• Travis Wall for So You Think You Can Dance (Routines: "Where the Light Gets In" / "Without You" / "Unchained Melody") (Fox)

Directing

Outstanding Directing for a Comedy Series Outstanding Directing for a Drama Series
Outstanding Directing for a Variety Series Outstanding Directing for a Miniseries, Movie, or Dramatic Special

Writing

Outstanding Writing for a Comedy Series Outstanding Writing for a Drama Series
Outstanding Writing for a Variety Series Outstanding Writing for a Miniseries, Movie, or Dramatic Special
  • The Colbert Report (Comedy Central)
    • The Daily Show with Jon Stewart (Comedy Central)
    • Jimmy Kimmel Live! (ABC)
    • Portlandia (IFC)
    • Real Time with Bill Maher (HBO)
    • Saturday Night Live (NBC)

Academy's "hanging episodes" rule

The Television Academy was alerted to an issue with "hanging episodes" by Starz. The channel has numerous series with multiple "hanging episodes". "Hanging episodes" are episodes broadcast after the Academy's deadline for consideration that are part of a season that began before the deadline. For instance, in 2012, Starz's Magic City and AMC's Mad Men both ended their seasons in June, after the May 31 deadline. These episodes were allowed to be webcast for award consideration prior to their telecast should that telecast air after the submission period has closed. The Academy had prior rules stipulating that eligible episodes be presented on the same platform as the episodes that qualify the series.[10]

Most major nominations

By network [note 1]
  • HBO – 34
  • ABC / NBC – 15
  • Showtime – 14
  • AMC – 12
  • FX – 9
  • PBS – 8
  • Fox – 7
  • CBS – 6
  • Netflix / Sundance Channel – 5
  • USA – 3
By program
  • Breaking Bad (AMC) – 8
  • 30 Rock (NBC) / Downton Abbey (PBS) / Homeland (Showtime) / Modern Family (ABC) – 7
  • Behind the Candelabra (HBO) – 6

Most major awards

By network [note 1]
  • HBO – 7
  • Showtime – 4
  • ABC / NBC – 3
  • AMC / Comedy Central – 2
By program
  • Behind the Candelabra (HBO) – 3
  • Breaking Bad (AMC) / The Colbert Report (Comedy Central) / Homeland (Showtime) / Modern Family (ABC) / Veep (HBO) – 2
Notes
  1. ^ a b "Major" constitutes the categories listed above: Program, Acting, Directing, and Writing. Does not include the technical categories.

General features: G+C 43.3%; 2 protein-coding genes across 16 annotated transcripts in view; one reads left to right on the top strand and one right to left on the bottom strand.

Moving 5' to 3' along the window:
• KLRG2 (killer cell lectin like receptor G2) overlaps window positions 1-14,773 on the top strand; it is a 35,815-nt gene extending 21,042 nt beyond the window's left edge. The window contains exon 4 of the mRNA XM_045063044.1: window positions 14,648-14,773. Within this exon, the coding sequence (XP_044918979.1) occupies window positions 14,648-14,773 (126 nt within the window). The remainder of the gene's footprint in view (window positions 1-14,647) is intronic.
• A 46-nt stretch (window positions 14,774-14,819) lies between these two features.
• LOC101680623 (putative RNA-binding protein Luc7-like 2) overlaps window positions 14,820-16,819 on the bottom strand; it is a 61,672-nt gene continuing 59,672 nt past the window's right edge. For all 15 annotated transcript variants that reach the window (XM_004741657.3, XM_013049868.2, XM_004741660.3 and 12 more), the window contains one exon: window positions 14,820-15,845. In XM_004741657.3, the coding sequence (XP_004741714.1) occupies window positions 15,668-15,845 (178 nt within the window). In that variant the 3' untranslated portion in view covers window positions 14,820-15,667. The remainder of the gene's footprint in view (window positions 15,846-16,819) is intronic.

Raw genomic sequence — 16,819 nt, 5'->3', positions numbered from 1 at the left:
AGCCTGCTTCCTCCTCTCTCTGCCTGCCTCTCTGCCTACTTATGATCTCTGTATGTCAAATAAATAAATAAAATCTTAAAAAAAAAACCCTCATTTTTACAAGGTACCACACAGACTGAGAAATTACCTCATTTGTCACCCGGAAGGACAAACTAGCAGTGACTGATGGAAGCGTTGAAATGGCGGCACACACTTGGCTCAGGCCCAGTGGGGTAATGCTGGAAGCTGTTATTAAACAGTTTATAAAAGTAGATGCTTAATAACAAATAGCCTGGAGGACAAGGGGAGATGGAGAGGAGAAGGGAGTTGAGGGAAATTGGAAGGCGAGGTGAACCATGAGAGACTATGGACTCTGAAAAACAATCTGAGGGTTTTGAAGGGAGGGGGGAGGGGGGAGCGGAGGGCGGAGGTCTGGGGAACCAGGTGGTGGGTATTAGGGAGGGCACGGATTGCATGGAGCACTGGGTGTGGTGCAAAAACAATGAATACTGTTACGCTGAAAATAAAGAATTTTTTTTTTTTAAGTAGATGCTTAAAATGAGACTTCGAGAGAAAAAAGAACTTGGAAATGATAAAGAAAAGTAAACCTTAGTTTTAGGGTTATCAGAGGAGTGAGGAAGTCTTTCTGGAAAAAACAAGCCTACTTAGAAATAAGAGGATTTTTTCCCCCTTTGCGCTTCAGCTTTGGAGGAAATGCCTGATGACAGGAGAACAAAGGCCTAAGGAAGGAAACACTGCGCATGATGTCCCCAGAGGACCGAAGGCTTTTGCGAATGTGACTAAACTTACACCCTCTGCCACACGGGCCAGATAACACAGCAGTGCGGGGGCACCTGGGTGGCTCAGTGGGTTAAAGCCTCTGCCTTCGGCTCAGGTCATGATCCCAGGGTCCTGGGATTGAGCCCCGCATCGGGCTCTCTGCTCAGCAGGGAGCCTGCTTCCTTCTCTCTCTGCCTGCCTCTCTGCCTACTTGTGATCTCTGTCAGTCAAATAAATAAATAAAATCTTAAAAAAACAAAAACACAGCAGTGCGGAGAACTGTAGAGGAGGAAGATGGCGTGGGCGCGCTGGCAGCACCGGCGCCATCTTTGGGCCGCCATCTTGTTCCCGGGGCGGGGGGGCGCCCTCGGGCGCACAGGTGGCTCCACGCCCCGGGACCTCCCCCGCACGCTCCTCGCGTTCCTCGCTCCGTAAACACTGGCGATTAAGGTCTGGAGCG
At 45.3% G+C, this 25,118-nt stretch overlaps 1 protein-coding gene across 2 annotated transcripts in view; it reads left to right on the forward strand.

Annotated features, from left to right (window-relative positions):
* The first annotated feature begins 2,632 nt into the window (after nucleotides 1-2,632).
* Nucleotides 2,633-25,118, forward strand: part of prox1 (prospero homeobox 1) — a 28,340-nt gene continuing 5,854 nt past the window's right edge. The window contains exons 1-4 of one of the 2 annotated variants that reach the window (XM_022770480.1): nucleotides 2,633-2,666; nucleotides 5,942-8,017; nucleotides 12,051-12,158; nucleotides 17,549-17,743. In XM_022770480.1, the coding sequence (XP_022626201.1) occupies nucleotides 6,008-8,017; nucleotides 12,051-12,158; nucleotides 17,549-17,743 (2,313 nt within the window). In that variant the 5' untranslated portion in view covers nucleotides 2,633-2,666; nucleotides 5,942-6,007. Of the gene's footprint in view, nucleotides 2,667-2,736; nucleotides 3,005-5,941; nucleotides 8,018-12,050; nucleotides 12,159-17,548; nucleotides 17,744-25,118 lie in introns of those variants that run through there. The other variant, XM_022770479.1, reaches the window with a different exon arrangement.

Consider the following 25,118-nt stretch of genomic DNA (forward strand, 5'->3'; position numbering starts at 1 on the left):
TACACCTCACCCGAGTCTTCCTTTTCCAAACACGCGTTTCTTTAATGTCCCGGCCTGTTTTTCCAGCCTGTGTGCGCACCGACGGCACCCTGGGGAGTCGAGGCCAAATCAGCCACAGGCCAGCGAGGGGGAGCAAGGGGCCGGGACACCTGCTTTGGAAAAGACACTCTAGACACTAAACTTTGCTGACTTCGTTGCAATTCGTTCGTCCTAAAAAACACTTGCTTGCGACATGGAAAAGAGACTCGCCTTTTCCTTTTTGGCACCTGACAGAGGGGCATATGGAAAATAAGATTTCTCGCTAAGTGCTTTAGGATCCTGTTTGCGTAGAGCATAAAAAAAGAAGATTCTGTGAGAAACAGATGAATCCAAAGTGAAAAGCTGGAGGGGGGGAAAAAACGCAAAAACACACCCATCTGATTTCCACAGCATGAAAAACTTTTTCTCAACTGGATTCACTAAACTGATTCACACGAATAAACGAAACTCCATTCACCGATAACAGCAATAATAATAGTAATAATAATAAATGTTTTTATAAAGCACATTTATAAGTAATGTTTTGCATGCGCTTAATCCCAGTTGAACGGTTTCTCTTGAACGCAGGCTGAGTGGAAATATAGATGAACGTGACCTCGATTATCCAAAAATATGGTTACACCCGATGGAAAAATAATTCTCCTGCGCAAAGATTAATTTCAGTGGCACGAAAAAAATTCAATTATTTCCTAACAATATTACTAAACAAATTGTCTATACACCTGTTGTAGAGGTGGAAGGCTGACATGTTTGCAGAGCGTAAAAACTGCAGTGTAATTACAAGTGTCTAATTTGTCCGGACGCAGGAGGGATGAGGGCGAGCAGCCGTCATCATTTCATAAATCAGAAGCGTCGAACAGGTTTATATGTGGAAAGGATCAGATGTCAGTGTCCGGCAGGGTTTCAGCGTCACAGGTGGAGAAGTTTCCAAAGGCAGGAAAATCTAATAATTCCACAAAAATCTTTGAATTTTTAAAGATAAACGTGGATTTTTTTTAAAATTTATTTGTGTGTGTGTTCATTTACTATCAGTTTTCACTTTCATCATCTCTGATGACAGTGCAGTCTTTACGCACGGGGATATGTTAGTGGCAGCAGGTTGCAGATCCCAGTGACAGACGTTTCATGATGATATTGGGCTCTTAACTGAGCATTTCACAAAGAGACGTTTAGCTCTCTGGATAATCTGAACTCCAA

Presenters and performers

The awards were presented by the following:[11][12][13]

Presenters

Name(s) Role
Tina Fey
Amy Poehler
Presenters of the award for Outstanding Supporting Actress in a Comedy Series
Malin Åkerman
LL Cool J
Presenters of the award for Outstanding Writing for a Comedy Series
Emily Deschanel
Zooey Deschanel
Presenters of the award for Outstanding Supporting Actor in a Comedy Series
Robin Williams Presenter of a tribute to Jonathan Winters
Alec Baldwin
Jon Hamm
Presenters of the award for Outstanding Lead Actress in a Comedy Series
Will Arnett
Margo Martindale
Introducers of Outstanding Guest Actress in a Comedy Series winner Melissa Leo
Melissa Leo Presenter of the award for Outstanding Directing for a Comedy Series
Jimmy Kimmel
Sofía Vergara
Presenters of the award for Outstanding Lead Actor in a Comedy Series
Rob Reiner Presenter of a tribute to Jean Stapleton
Matt Damon
Michael Douglas
Introducers of the performance by Elton John tributing Liberace
and presenters or the award for Outstanding Lead Actress in a Miniseries or Movie
Connie Britton
Blair Underwood
Presenters of the awards for Outstanding Writing for a Drama Series
and Outstanding Supporting Actress in a Drama Series
Jane Lynch Presenter of a tribute to Cory Monteith
Steven Amell
Mindy Kaling
Presenters of the award for Outstanding Reality-Competition Program
Diahann Carroll
Kerry Washington
Presenters of the award for Outstanding Supporting Actor in a Drama Series
Julianna Margulies
Dylan McDermott
Presenters of the award for Outstanding Lead Actor in a Drama Series
Don Cheadle Introducer of The Beatles on The Ed Sullivan Show 50th anniversary tribute
and the performance of "Yesterday" by Carrie Underwood
Jimmy Fallon Presenter of the award for Outstanding Lead Actress in a Drama Series
Emilia Clarke
Dean Norris
Introducers of Outstanding Guest Actor in a Drama Series winner Dan Bucatinsky
and Outstanding Guest Actress in a Drama Series winner Carrie Preston
Dan Bucatinsky
Carrie Preston
Presenters of the award for Outstanding Directing for a Drama Series
Bob Newhart
Jim Parsons
Presenters of the award for Outstanding Writing for a Variety Series
and Outstanding Directing for a Variety Series